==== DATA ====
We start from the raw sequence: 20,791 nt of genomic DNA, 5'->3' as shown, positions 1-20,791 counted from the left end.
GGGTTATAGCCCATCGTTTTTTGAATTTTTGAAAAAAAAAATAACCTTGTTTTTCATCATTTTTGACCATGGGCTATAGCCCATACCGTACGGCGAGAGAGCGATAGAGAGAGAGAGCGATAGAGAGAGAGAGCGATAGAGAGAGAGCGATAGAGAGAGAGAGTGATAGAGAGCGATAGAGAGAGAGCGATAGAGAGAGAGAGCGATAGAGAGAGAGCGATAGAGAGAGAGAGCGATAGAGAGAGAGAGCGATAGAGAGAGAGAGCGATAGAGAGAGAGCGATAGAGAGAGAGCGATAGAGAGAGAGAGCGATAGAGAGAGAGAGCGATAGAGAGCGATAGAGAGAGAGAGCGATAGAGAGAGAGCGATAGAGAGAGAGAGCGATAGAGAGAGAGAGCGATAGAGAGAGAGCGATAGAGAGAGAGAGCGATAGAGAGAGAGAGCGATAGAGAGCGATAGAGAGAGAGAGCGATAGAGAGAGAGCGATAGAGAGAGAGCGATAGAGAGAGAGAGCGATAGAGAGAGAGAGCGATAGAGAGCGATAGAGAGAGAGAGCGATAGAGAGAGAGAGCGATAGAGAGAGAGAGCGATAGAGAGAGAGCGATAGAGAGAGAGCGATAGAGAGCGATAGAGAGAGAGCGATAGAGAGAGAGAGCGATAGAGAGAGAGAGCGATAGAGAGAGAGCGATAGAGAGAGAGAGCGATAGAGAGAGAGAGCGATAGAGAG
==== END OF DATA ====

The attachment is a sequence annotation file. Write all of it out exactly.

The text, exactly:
We start from the raw sequence: 20,791 nt of genomic DNA, 5'->3' as shown, positions 1-20,791 counted from the left end.
GGGTTATAGCCCATCGTTTTTTGAATTTTTGAAAAAAAAAATAACCTTGTTTTTCATCATTTTTGACCATGGGCTATAGCCCATACCGTACGGCGAGAGAGCGATAGAGAGAGAGAGCGATAGAGAGAGAGAGCGATAGAGAGAGAGCGATAGAGAGAGAGAGTGATAGAGAGCGATAGAGAGAGAGCGATAGAGAGAGAGAGCGATAGAGAGAGAGCGATAGAGAGAGAGAGCGATAGAGAGAGAGAGCGATAGAGAGAGAGAGCGATAGAGAGAGAGCGATAGAGAGAGAGCGATAGAGAGAGAGAGCGATAGAGAGAGAGAGCGATAGAGAGCGATAGAGAGAGAGAGCGATAGAGAGAGAGCGATAGAGAGAGAGAGCGATAGAGAGAGAGAGCGATAGAGAGAGAGCGATAGAGAGAGAGAGCGATAGAGAGAGAGAGCGATAGAGAGCGATAGAGAGAGAGAGCGATAGAGAGAGAGCGATAGAGAGAGAGCGATAGAGAGAGAGAGCGATAGAGAGAGAGAGCGATAGAGAGCGATAGAGAGAGAGAGCGATAGAGAGAGAGAGCGATAGAGAGAGAGAGCGATAGAGAGAGAGCGATAGAGAGAGAGCGATAGAGAGCGATAGAGAGAGAGCGATAGAGAGAGAGAGCGATAGAGAGAGAGAGCGATAGAGAGAGAGCGATAGAGAGAGAGAGCGATAGAGAGAGAGAGCGATAGAGAG